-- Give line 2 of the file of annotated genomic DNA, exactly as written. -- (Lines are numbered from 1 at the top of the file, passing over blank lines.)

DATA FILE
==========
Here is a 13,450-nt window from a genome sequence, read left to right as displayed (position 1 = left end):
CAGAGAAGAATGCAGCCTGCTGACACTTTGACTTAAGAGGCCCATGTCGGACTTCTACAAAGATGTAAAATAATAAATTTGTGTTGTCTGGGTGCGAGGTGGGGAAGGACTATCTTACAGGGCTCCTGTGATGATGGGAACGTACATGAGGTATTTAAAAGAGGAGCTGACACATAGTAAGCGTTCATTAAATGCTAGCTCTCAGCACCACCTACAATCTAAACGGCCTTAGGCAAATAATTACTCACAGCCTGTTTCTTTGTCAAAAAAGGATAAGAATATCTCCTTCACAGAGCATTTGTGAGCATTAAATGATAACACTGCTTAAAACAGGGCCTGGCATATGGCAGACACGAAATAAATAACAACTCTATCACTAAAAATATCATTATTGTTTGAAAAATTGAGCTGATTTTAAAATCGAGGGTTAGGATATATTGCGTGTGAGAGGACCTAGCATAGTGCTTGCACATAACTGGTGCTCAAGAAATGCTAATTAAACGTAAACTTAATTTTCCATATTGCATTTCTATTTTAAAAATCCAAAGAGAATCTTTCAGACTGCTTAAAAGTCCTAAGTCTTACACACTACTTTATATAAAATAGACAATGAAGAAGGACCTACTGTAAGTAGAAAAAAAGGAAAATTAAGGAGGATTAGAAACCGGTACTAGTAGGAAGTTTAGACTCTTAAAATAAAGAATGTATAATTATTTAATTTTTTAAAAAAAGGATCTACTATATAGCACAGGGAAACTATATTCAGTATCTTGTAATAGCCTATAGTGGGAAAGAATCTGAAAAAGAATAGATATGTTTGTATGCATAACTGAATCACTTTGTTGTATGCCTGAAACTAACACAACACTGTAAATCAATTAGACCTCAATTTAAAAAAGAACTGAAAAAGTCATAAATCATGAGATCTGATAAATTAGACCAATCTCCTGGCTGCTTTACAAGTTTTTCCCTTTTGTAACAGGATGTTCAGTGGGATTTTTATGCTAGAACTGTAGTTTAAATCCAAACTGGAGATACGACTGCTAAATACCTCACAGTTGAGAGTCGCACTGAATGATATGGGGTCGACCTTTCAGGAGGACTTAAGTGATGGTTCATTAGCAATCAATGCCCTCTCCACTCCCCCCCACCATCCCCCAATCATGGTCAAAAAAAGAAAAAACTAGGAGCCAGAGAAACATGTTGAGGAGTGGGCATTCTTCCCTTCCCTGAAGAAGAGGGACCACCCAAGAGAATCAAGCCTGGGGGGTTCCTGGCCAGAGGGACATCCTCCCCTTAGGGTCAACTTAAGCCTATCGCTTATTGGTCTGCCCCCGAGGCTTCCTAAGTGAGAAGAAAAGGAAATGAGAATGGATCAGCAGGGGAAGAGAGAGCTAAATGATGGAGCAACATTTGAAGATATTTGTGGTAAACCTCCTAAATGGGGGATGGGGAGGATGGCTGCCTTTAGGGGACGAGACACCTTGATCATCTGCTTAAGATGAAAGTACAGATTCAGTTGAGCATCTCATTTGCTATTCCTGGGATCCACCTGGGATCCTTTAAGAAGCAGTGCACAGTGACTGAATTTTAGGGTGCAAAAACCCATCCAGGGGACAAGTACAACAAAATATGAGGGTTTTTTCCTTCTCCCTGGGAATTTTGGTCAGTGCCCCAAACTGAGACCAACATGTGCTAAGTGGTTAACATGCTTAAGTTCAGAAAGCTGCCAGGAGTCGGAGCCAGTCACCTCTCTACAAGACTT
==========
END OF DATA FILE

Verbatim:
CAGAGAAGAATGCAGCCTGCTGACACTTTGACTTAAGAGGCCCATGTCGGACTTCTACAAAGATGTAAAATAATAAATTTGTGTTGTCTGGGTGCGAGGTGGGGAAGGACTATCTTACAGGGCTCCTGTGATGATGGGAACGTACATGAGGTATTTAAAAGAGGAGCTGACACATAGTAAGCGTTCATTAAATGCTAGCTCTCAGCACCACCTACAATCTAAACGGCCTTAGGCAAATAATTACTCACAGCCTGTTTCTTTGTCAAAAAAGGATAAGAATATCTCCTTCACAGAGCATTTGTGAGCATTAAATGATAACACTGCTTAAAACAGGGCCTGGCATATGGCAGACACGAAATAAATAACAACTCTATCACTAAAAATATCATTATTGTTTGAAAAATTGAGCTGATTTTAAAATCGAGGGTTAGGATATATTGCGTGTGAGAGGACCTAGCATAGTGCTTGCACATAACTGGTGCTCAAGAAATGCTAATTAAACGTAAACTTAATTTTCCATATTGCATTTCTATTTTAAAAATCCAAAGAGAATCTTTCAGACTGCTTAAAAGTCCTAAGTCTTACACACTACTTTATATAAAATAGACAATGAAGAAGGACCTACTGTAAGTAGAAAAAAAGGAAAATTAAGGAGGATTAGAAACCGGTACTAGTAGGAAGTTTAGACTCTTAAAATAAAGAATGTATAATTATTTAATTTTTTAAAAAAAGGATCTACTATATAGCACAGGGAAACTATATTCAGTATCTTGTAATAGCCTATAGTGGGAAAGAATCTGAAAAAGAATAGATATGTTTGTATGCATAACTGAATCACTTTGTTGTATGCCTGAAACTAACACAACACTGTAAATCAATTAGACCTCAATTTAAAAAAGAACTGAAAAAGTCATAAATCATGAGATCTGATAAATTAGACCAATCTCCTGGCTGCTTTACAAGTTTTTCCCTTTTGTAACAGGATGTTCAGTGGGATTTTTATGCTAGAACTGTAGTTTAAATCCAAACTGGAGATACGACTGCTAAATACCTCACAGTTGAGAGTCGCACTGAATGATATGGGGTCGACCTTTCAGGAGGACTTAAGTGATGGTTCATTAGCAATCAATGCCCTCTCCACTCCCCCCCACCATCCCCCAATCATGGTCAAAAAAAGAAAAAACTAGGAGCCAGAGAAACATGTTGAGGAGTGGGCATTCTTCCCTTCCCTGAAGAAGAGGGACCACCCAAGAGAATCAAGCCTGGGGGGTTCCTGGCCAGAGGGACATCCTCCCCTTAGGGTCAACTTAAGCCTATCGCTTATTGGTCTGCCCCCGAGGCTTCCTAAGTGAGAAGAAAAGGAAATGAGAATGGATCAGCAGGGGAAGAGAGAGCTAAATGATGGAGCAACATTTGAAGATATTTGTGGTAAACCTCCTAAATGGGGGATGGGGAGGATGGCTGCCTTTAGGGGACGAGACACCTTGATCATCTGCTTAAGATGAAAGTACAGATTCAGTTGAGCATCTCATTTGCTATTCCTGGGATCCACCTGGGATCCTTTAAGAAGCAGTGCACAGTGACTGAATTTTAGGGTGCAAAAACCCATCCAGGGGACAAGTACAACAAAATATGAGGGTTTTTTCCTTCTCCCTGGGAATTTTGGTCAGTGCCCCAAACTGAGACCAACATGTGCTAAGTGGTTAACATGCTTAAGTTCAGAAAGCTGCCAGGAGTCGGAGCCAGTCACCTCTCTACAAGACTT